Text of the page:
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Pastry, Pies and Tarts

General Remarks

Use the very best materials in making pastry; the shortening should be fresh, sweet and hard; the water cold (ice-water is best), the paste rolled on a cold board and all handled as little as possible. When the crust is made, it makes it much more flaky and puff much more to put it in a dish covered with a cloth and set in a very cold place for half an hour, or even an hour; in summer, it could be placed in the ice box.

A great improvement is made in pie crust by the addition of about a heaping teaspoonful of baking powder to a quart of flour, also brushing the paste as often as rolled out, and the pieces of butter placed thereon, with the white of an egg, assists it to rise in leaves or flakes. As this is the great beauty of puff paste, it is as well to try this method.

If currants are to be used in pies, they should be carefully picked over and washed in several waters, dried in a towel and dredged with flour before they are suitable for use.

Raisins, and all dried fruits for pies and cakes, should be seeded stoned and dredged with flour before using.

Almonds should be blanched by pouring boiling water upon them and then slipping the skin off with the fingers. In pounding them, always add a little rose or orange-water, with fine sugar, to prevent their becoming oily.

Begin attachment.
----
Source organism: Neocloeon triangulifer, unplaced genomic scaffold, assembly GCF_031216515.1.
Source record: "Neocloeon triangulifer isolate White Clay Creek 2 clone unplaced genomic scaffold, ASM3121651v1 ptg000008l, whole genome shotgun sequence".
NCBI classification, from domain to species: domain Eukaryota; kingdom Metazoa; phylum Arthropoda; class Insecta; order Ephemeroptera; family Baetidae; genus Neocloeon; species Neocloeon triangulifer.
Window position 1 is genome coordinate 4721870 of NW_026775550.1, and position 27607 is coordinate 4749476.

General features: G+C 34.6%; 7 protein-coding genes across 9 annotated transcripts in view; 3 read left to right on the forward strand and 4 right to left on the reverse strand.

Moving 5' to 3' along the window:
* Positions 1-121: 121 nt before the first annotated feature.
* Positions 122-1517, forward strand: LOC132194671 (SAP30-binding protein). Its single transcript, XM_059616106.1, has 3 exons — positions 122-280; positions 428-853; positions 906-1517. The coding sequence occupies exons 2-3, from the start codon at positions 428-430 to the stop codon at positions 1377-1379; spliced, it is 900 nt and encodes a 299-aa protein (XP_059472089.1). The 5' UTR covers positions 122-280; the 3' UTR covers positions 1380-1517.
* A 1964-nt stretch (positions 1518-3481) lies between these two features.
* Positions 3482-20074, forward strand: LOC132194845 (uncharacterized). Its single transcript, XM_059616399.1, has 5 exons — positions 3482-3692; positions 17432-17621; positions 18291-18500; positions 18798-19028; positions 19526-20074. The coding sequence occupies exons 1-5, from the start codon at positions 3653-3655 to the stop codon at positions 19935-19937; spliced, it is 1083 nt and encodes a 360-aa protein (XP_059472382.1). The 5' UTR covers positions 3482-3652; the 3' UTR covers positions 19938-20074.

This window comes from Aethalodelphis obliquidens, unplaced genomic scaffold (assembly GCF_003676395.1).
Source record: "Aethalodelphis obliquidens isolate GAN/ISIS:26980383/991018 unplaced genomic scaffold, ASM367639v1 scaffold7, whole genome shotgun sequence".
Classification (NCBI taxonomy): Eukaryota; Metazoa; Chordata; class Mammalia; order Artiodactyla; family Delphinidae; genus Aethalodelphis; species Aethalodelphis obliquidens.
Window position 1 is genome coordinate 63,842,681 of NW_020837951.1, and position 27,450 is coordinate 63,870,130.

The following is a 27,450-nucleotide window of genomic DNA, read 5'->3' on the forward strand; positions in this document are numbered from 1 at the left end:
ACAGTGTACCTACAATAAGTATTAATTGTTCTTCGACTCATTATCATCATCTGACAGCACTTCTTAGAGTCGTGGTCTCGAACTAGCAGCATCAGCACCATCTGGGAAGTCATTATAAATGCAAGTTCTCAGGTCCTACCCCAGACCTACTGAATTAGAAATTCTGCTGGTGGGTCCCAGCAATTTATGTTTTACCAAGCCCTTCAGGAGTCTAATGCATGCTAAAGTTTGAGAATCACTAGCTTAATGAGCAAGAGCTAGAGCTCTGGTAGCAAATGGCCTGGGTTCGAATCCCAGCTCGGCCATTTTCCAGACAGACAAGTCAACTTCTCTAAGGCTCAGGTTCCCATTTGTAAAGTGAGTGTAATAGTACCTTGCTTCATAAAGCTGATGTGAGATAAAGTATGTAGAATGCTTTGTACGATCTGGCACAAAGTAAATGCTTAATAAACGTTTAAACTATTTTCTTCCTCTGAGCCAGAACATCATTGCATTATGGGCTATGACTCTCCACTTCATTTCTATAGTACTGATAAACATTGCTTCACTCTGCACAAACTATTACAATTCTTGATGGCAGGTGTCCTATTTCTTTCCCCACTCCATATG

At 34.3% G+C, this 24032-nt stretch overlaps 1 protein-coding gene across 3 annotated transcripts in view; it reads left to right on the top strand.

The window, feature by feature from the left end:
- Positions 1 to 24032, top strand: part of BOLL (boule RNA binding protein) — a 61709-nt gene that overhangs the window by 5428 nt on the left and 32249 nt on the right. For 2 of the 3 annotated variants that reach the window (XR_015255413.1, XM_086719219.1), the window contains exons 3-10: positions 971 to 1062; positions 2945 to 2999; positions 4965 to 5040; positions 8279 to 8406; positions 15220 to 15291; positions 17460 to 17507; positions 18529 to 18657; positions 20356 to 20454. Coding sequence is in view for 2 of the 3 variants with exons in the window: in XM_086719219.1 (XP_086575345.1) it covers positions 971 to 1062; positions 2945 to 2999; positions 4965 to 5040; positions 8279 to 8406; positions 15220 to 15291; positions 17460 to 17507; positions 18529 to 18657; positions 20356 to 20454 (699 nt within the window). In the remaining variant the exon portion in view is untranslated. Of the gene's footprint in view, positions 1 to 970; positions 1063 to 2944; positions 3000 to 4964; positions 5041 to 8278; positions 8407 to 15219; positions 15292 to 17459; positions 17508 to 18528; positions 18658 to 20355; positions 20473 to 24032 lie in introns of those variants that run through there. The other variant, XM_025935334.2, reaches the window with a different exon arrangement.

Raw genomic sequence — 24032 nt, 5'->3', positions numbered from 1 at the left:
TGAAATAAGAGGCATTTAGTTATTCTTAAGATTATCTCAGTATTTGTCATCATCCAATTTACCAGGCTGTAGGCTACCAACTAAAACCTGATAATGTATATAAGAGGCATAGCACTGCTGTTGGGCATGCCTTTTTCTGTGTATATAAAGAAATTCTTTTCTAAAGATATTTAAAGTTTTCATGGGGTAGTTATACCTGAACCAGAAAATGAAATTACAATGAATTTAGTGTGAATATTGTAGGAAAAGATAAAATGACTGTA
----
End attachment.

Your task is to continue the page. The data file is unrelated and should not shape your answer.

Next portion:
Great care is requisite in heating an oven for baking pastry. If you can hold your hand in the heated oven while you count twenty, the oven has just the proper temperature and it should be kept at this temperature as long as the pastry is in; this heat will bake to a light brown and will give the pastry a fresh and flaky appearance. If you suffer the heat to abate, the under crust will become heavy and clammy and the upper crust will fall in.

Another good way to ascertain when the oven is heated to the proper degree for puff paste: put a small piece of the paste in previous to baking the whole, and then the heat can thus be judged of.

Pie crust can be kept a week, and the last be better than the if put in a tightly covered dish and set in the ice chest in summer and in a cool place in winter, and thus you can make a fresh pie every day with little trouble.

In baking custard, pumpkin or squash pies, it is well, in order that the mixture may not be absorbed by the paste, to first partly bake the paste before adding it, and when stewed fruit is used the filling should be perfectly cool when put in, or it will make the bottom crust sodden.

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Source

The White House Cookbook (1887).


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